Saturday, 23 September 2017

The Ultimate Nuncupative Will

(Death bed scene from Richard III's copy of The Chronicles of France BL Royal 20 C VII f. 11)

A group of Society members are currently transcribing (and translating where necessary) the wills in the ‘Milles’ Probate Register from the Prerogative Court of Canterbury (PCC).  The ‘Milles’ wills were granted probate during the years 1487 to 1491. The register includes a handful of nuncupative wills, that is, wills that were dictated by the testator on their deathbed in front of witnesses and written down afterwards.  One of them is what you might call the ultimate nuncupative will: the testator was barely able to speak and simply muttered ‘Ye’ (‘yes’/’yea’) to a series of questions.
In early July 1488 the unfortunate Nicholas Goldwyn suddenly fell ill and lost the power of clear speech.  His wife Margery called in their parish priest, Sir John Haynes,[1] the parson of Woolwich, so that Nicholas could be enabled to make his will in case he should die soon. Presumably Margery did this with her husband’s prior consent. On 8 July his will was drawn up, following a meeting during which Sir John asked Nicholas five questions with which a basic will and testament could be framed, and to each question Nicholas answered ‘Ye’.  The resultant will is a record of this interrogation; if any questions were asked that got ‘no’ for an answer, they were not recorded. The essence of the will is its brevity.[2]
            The Goldwyns had three children, William, Johanne and Katheryn, with another child on the way, so Margery’s anxiety to have Nicholas put his affairs in order is understandable. Question 1 concerned the settlement of the goods and lands of Nicholas.  Would Nicholas have his lands shared evenly between his son William and the baby, if it were a boy, after the death of Margery? Question 2 concerned the daughters.  Were they each to have £40? Question 3 concerned the unborn baby.  If this baby were a girl, should she have £40 too? Question 4 concerned Nicholas’s brother-in-law, John Cowper, who owed Nicholas money.  Would Nicholas remit half of this debt, for charity’s sake? Question 5 identified executors.  Was Margery to be his executrix?  Nicholas agreed to all five questions.  There was a sixth question, raised by Margery.  She wanted Nicholas to agree that Sir John should be her co-executor, and Nicholas duly concurred.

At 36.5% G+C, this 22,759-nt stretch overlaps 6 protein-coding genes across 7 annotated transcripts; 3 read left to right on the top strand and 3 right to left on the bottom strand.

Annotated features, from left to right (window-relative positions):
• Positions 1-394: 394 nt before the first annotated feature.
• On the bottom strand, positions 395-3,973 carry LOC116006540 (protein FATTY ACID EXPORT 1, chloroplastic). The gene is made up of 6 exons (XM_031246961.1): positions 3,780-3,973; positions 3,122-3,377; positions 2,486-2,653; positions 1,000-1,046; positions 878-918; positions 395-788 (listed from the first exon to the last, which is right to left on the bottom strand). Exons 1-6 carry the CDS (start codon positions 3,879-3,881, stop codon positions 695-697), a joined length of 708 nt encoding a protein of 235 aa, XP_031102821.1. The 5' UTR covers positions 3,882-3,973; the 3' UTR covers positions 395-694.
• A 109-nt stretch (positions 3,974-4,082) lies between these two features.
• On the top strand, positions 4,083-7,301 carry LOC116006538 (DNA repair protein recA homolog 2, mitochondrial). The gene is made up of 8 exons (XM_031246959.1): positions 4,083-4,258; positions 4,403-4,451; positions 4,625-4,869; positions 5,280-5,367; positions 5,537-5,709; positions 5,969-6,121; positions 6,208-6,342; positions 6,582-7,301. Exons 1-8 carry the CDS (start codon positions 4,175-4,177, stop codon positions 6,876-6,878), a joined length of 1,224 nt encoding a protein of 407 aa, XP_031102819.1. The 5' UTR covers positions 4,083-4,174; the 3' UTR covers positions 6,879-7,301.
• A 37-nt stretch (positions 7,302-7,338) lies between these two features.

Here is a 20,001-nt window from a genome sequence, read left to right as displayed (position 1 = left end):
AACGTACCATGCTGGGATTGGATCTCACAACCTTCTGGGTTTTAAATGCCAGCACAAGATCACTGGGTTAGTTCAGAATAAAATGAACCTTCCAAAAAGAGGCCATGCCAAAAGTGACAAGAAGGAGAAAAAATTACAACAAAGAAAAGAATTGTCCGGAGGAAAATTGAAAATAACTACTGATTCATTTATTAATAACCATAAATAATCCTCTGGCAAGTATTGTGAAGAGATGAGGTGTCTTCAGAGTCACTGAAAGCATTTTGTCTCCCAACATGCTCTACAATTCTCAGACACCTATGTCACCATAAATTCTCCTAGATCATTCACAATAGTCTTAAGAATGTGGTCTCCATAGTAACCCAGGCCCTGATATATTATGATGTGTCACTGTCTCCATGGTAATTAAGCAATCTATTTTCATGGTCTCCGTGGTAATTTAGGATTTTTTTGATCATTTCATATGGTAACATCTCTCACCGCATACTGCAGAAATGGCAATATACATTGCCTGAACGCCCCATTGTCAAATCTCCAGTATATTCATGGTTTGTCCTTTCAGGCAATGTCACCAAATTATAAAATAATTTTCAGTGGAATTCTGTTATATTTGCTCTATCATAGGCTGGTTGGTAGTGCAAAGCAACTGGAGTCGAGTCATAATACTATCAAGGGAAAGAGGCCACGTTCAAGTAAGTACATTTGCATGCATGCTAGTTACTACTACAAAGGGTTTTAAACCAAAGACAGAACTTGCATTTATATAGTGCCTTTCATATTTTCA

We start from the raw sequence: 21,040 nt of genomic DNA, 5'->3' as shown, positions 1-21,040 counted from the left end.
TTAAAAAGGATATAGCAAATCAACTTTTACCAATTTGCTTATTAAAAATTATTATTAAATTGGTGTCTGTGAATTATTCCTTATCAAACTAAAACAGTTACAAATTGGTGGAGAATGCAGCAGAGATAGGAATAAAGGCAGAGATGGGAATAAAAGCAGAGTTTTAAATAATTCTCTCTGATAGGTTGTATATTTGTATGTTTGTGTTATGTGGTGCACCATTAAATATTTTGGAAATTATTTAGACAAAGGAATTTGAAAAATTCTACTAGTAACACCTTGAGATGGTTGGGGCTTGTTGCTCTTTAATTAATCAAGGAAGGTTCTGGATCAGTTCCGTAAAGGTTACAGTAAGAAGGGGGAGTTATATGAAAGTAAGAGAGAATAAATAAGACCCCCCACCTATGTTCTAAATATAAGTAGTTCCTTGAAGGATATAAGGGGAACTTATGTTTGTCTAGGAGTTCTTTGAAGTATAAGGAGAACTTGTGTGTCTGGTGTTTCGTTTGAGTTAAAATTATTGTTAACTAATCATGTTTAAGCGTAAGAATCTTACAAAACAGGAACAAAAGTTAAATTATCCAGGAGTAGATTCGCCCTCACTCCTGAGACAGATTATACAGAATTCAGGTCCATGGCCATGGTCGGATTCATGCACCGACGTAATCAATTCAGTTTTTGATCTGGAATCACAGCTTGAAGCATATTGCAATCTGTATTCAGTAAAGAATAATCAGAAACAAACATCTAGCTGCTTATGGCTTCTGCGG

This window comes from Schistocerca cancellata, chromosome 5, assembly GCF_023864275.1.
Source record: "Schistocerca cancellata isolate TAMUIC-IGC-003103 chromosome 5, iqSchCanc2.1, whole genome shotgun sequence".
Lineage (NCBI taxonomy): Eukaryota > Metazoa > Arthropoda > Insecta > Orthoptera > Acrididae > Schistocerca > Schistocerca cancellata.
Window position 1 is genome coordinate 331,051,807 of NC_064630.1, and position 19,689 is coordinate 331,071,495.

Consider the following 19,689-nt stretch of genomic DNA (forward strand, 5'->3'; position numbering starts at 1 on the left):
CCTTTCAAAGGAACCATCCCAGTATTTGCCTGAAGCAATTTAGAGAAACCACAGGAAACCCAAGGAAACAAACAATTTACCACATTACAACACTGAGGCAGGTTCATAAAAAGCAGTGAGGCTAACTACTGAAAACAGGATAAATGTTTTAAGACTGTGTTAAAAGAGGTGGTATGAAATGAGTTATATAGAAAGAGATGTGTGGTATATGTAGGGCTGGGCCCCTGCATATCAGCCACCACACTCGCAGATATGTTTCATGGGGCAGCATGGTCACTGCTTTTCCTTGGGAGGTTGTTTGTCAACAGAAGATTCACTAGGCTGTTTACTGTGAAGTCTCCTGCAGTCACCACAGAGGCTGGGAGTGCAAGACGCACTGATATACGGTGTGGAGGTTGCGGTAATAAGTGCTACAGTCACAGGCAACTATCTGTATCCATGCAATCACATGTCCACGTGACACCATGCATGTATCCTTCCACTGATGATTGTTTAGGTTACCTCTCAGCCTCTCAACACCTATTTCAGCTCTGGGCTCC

Unlike many wills, there is no elaboration regarding the form of the funeral service or where Nicholas should be buried; no indication of where his lands lay or what goods he owned; nor when the daughters were to receive their money.  There were four witnesses present: John Cowper (the brother-in-law), James Clerk, Agnes Giles and someone called Ason (perhaps Alison) Fox. 
When the will was proved in the PCC, Sir John expressly refused to act as co-executor.  Perhaps he felt that if he did so he would run the risk of being charged with abusing his office, given the incapacity of his parishioner at the time, even though there were witnesses.  One can only guess what Margery thought of his refusal after she had particularly asked her husband to make Sir John her co-executor.  Nevertheless, on 28 July 1488 she was granted the administration of the will.  One hopes she bore the baby successfully and that her friends and relations supported her during that bleak time.
            What killed Nicholas?  Lockjaw, alias tetanus, is a strong candidate for his killer.  If the bacteria that cause tetanus (Clostridium tetani) enter the body through a wound, they can quickly multiply and release a toxin that affects the nerves, causing symptoms such as muscle stiffness and spasms, including lockjaw. [3]  Nowadays people are immunized against tetanus with a series of injections during childhood; in 1488 Nicholas Goldywn would have had little chance of survival.
Heather Falvey and Jan Mulrenan

[1] ‘Sir’ was a courtesy title given to a parish priest.
[2] TNA, PROB 11/8/229.